Parenting articles like this one that remind you of your ineptness or cluelessness: Fresh Warnings on the Perils of Piercing – Did I read this before or after younger daughter snuck out to get her navel pierced at age 14? TOSS?

Notes from family meetings 1994, samples from Agenda Item 3 – Issues: When going to the bathroom in the middle of the night, no need to wake up your parents; don’t hit, kick, or punch people; don’t forget to flush the toilet; change your underwear; take a bath at least twice a week. KEEP

Pet rat respiratory treatment bill, followed by pet rat euthanasia bill 2003. (RIP Tiffani, sister of Biffani who preceded her in death, the first of the sibling rats to succumb to lung infection.) KEEP TOSS KEEP

A story by daughter Ana written when she was five that started like this: Once upon a time there was a mother chicken. She stepped on her eggs and two chicks came out and there was a storm and they got hit by lightning and they died. KEEP

The list of questions I asked Jane Hamilton when I interviewed her for Talking Fiction on KCMU public radio in 1995 when she was on tour for A Map of the World. KEEP

Color illustration of frog anatomy from the Lionel Toy Corporation dissection kit I received for Christmas when I was eleven. How had I kept this all these years? TOSS KEEP

A graduate school paper I wrote in 1979 called “Dialectal Variation and the Ethnocentric Bias,” which opens like this: Political and economic power has been the determinant of language dominance and status in almost any given situation involving colonizer and colonized. Indigenous cultures frequently were relegated to an inferior state and in their subservient role as a colonized people began to question the value of their own language, the most overt reflector of cultural ideas. I listed the Philippines as an example. The professor gave me an A+, called it a magnificent paper, said I should try to get it published. I never did try. It seemed a farfetched idea – me published. KEEP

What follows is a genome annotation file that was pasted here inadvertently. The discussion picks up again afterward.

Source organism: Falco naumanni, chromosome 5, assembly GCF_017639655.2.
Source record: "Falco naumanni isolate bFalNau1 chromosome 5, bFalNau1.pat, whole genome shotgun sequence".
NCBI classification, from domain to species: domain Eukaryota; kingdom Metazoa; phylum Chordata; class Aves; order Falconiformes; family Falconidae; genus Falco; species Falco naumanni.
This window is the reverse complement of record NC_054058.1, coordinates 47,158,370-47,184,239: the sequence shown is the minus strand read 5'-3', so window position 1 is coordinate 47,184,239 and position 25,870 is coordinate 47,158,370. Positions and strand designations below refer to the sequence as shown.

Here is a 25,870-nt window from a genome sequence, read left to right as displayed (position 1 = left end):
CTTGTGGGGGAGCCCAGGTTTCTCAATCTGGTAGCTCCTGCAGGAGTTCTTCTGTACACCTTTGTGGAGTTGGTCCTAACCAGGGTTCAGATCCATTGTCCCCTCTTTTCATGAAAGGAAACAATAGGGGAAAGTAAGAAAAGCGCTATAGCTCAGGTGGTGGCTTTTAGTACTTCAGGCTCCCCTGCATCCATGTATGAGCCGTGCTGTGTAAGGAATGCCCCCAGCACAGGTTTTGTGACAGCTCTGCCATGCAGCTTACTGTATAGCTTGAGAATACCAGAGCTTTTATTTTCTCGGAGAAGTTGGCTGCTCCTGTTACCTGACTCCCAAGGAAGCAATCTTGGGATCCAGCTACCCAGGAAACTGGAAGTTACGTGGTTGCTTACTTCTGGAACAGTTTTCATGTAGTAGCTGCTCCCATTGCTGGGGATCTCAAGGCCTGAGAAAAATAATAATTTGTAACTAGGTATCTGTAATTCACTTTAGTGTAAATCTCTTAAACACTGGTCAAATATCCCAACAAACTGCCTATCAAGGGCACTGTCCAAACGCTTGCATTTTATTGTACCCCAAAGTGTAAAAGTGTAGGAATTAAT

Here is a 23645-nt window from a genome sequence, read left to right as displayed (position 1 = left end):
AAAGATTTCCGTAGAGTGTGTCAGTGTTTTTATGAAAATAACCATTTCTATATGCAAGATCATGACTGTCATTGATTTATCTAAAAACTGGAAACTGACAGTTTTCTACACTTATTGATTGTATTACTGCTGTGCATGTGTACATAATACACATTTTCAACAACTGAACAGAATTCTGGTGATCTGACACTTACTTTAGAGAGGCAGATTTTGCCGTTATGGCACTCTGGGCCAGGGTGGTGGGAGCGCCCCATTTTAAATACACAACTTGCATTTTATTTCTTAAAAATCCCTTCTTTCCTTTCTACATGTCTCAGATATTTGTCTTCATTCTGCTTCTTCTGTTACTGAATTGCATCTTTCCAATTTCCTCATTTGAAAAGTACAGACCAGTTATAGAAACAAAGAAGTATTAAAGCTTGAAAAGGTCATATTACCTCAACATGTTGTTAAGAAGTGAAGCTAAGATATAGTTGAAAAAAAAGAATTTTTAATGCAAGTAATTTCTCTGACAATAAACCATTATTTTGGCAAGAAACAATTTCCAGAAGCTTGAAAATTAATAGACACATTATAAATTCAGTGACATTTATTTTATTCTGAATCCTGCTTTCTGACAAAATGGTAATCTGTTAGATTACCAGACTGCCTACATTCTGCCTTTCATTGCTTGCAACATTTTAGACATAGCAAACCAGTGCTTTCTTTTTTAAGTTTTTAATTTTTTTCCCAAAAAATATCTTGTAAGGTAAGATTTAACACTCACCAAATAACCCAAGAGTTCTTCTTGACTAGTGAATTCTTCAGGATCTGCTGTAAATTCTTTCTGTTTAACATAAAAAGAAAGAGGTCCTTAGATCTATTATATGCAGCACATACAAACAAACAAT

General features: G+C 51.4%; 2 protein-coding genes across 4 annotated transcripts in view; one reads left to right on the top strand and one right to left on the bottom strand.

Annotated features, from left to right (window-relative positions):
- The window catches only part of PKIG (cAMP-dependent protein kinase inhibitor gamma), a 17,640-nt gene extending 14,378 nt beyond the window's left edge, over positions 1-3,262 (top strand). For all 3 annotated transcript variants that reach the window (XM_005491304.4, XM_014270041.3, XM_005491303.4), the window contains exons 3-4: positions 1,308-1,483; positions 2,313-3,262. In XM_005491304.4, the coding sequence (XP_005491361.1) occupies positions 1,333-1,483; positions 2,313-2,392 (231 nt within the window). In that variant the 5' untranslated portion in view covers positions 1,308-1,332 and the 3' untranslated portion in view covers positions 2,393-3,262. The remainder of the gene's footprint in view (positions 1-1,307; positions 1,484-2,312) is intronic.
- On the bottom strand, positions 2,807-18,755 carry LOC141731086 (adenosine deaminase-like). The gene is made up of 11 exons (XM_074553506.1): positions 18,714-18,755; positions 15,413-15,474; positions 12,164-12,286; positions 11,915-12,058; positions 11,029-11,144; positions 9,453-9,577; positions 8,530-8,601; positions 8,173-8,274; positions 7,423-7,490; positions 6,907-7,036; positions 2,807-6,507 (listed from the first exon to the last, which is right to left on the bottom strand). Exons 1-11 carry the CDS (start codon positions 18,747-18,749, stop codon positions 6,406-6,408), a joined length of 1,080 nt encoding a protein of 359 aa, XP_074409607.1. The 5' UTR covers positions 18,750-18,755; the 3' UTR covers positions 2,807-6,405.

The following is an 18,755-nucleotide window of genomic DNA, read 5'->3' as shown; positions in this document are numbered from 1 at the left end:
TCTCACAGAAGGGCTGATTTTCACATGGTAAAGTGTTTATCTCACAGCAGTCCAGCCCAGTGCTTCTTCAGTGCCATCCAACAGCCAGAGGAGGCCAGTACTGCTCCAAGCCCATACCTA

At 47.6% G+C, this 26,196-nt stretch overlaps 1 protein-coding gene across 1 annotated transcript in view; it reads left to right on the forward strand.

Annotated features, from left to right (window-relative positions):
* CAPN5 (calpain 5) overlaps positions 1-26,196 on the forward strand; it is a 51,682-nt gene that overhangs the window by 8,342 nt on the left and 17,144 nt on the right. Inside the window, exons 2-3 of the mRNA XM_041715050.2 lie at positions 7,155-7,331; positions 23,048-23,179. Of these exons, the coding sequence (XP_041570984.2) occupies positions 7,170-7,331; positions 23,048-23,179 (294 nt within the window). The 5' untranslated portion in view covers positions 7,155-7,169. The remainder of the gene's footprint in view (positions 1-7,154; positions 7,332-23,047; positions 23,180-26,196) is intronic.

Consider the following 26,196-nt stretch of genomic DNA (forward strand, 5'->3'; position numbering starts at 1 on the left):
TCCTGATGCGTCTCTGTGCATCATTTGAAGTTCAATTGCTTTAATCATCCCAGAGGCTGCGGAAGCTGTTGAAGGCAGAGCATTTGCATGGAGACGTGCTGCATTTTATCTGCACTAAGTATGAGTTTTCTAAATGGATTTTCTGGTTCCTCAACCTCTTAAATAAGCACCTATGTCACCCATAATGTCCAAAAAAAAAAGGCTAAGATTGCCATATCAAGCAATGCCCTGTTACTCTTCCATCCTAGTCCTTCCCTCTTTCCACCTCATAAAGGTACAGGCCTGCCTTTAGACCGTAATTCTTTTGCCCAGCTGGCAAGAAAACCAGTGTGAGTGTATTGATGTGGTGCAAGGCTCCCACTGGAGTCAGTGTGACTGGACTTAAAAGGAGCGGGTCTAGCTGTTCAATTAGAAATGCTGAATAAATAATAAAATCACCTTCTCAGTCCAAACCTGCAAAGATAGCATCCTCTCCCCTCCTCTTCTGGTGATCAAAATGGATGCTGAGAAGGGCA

Daily daycare report for daughter Natalie when she was three: Natalie heard Anthony and Jonathan talk about what they wanted to be when they grow up (astronaut and fireman) and she said she wanted to be Ernie when she grows up. – As in Bert and Ernie. I love that she wanted to be a Muppet. KEEP KEEP KEEP

A note signed by my husband and children congratulating me on my first ever literary grant award – $7500 from the Seattle Arts Commission in 1997, a heaping serving of support and confidence. KEEP

A copy of a letter I wrote to my father soon after his cancer diagnosis in June 1992 that included these words: Even though you’re my father, there’s lots I don’t know about you. KEEP

Things I jotted down from a Sherman Alexie poetry workshop that reads like a poem:
Have no self-consciousness, no ceremony when you write
Don’t have agendas
Think line by line
Don’t be afraid to destroy your poems over and over again
Be in the business of remodeling  KEEP

I recently spent eight days in the Philippines. That’s eight days out of 64 years of my life. I’ve made a list of over a dozen topics I want to write about. Is it arrogantly absurd that the topics number more than the days I was there? How do I swoop in and out of a country and expect anything I write to have depth or meaning? Will I conjure things that don’t exist? Will my desire for connection slurry into wishful thinking?

Will I simplify? Objectify? Distort? Will my privilege cause me to sentimentalize or condescend? Will my memories fade over time or will they concretize into a stilted moment without context?